Eliminating Excuses Caused by Perfectionism

24 Apr

Celebrate Progress rather than Perfection

“What’s wrong with perfectionism? Shouldn’t I set high standards,” you might be thinking. In my own experience, perfectionism has done me more harm than good. When facing new situations, I feel uncomfortable and unwilling to look like a fool or ask for help. Here are some of the ways where seeking to get it ‘perfect’ has hindered my success (along with the HOPE Antidote – of course):

Too hard

When facing a new challenge, it can seem like an insurmountable situation. Every time you try something new it will seem hard at first. If you are a perfectionist,  you  may resist moving forward when you are not sure of yourself.

Hope Antidote

My hope antidote for this excuse is to think back on other times when I felt like something was overwhelming. With time, I became comfortable with the new skill and encouraged others to try it. Why should this situation be any different? It’s okay to ask for help. It’s okay if you’re unsure. The key is to move forward and take action.

Take too much of my time

This excuse can become a self-fulfilling prophecy because at times, when I’ve tackled a new project, I’ve lost sight of all the other things that I need to do. This ‘all-or-nothing’ thinking  is confining and holds me back.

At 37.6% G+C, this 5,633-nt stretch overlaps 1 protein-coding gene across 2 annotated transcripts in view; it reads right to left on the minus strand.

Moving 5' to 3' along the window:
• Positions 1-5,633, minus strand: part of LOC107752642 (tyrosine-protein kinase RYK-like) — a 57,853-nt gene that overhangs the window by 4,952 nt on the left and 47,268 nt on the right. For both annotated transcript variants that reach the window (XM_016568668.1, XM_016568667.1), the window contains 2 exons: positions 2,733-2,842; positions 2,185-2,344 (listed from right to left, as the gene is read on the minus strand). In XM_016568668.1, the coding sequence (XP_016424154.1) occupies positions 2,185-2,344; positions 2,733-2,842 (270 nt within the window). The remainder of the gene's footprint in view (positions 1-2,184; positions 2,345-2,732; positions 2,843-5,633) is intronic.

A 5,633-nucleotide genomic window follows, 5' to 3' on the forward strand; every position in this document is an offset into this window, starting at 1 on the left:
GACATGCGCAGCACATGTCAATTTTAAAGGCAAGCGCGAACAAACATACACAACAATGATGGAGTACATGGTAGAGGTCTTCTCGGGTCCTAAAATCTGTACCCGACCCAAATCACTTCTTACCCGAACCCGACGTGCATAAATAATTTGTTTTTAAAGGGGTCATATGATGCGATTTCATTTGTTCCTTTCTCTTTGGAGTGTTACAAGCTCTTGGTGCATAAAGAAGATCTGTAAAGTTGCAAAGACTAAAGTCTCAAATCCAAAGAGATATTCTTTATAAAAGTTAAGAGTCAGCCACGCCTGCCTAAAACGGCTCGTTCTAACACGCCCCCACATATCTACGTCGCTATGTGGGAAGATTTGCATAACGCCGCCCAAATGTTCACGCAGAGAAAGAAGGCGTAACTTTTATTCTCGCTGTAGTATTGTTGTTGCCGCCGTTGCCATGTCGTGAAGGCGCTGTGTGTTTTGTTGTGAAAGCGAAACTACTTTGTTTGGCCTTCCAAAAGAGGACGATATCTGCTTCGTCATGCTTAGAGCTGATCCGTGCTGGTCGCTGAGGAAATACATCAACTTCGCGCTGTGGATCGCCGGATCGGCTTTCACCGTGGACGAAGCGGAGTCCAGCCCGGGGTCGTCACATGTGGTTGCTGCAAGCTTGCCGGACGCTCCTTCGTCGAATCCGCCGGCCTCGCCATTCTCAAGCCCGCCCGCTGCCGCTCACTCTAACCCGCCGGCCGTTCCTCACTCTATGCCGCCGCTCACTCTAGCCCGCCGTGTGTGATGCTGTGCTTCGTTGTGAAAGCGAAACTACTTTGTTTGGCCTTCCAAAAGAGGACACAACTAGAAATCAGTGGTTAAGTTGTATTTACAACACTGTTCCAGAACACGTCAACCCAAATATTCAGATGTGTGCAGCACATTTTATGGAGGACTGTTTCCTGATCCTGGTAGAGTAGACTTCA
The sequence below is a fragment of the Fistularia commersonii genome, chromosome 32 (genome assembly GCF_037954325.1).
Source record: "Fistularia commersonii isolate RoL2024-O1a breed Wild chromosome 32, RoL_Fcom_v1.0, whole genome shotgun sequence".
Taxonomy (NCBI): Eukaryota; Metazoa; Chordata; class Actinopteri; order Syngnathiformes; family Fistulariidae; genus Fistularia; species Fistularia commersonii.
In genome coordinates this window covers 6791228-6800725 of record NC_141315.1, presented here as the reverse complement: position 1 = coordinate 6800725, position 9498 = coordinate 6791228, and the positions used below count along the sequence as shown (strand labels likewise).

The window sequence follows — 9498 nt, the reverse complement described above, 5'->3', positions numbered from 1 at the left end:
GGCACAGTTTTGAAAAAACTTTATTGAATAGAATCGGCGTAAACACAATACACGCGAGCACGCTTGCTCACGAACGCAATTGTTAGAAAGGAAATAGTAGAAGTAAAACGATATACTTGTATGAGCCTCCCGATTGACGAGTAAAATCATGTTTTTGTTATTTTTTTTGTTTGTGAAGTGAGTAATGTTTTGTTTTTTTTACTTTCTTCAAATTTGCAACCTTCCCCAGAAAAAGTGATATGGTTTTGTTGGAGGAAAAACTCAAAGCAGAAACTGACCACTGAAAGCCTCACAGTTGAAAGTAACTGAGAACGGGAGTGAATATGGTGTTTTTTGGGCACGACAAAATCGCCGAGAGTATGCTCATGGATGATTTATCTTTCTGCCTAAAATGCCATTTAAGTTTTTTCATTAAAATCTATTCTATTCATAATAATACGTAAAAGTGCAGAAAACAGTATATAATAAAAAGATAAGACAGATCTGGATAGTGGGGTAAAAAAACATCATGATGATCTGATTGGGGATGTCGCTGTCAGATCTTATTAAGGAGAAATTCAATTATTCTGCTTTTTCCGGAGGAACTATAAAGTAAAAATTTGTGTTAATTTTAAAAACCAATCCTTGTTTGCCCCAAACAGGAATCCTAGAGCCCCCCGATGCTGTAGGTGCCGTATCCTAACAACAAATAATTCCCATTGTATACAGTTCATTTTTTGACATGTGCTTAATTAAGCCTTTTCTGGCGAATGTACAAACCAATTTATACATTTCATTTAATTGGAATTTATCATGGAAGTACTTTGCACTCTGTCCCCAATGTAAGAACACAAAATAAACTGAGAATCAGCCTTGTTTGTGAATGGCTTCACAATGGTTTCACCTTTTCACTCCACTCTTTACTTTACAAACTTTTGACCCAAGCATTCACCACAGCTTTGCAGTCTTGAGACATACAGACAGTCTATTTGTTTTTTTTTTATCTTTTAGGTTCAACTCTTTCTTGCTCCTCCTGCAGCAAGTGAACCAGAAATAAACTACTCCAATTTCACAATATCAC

Hope Antidote

The best way to eliminate this excuse is to schedule my time and move forward systematically and not compulsively. Darren Rowse in Problogger writes about how perfectionism itself is a ‘time drain.’ He’s right about that. Determine how much time you are willing to spend and reward yourself when you stick to it.

Too complicated

I have to face that, most often, I am the one making it complicated. This goes back to the saying, “If it’s worth doing, then it’s worth doing it right.” The flip side of that statement is that I’d rather not even start the project because it looks too daunting.

Hope Antidote

The battle is in my mind. What I believe becomes my reality. In other words, if I keep believing that it is too complicated, I will indeed be paralyzed by my perfectionism. On the other hand, I will move forwards if I create a mind map or a list of next steps and tackle each one consistently. It’s my choice. My new saying will be, “If it’s worth doing, I will take steps in that direction.”

Set a simple plan in place. Take a few steps. Laugh when you trip. Learn from your mistakes.  Cheer yourself on as you tackle big projects. If you do this on a consistent basis you will be much better off. Experience the joy of forward progress instead of beating yourself up because it’s not perfect.

What hope antidotes to perfectionism can you share? I would love to celebrate with you.

Karen Sebastian is a serial entrepreneur who wants to help you succeed in your business. Please email her at hopepreneurs@gmail.com if you would like to book her as a speaker or want one-on-one coaching. Subscribe to this blog for more inspiration on how to become a HOPEpreneur.

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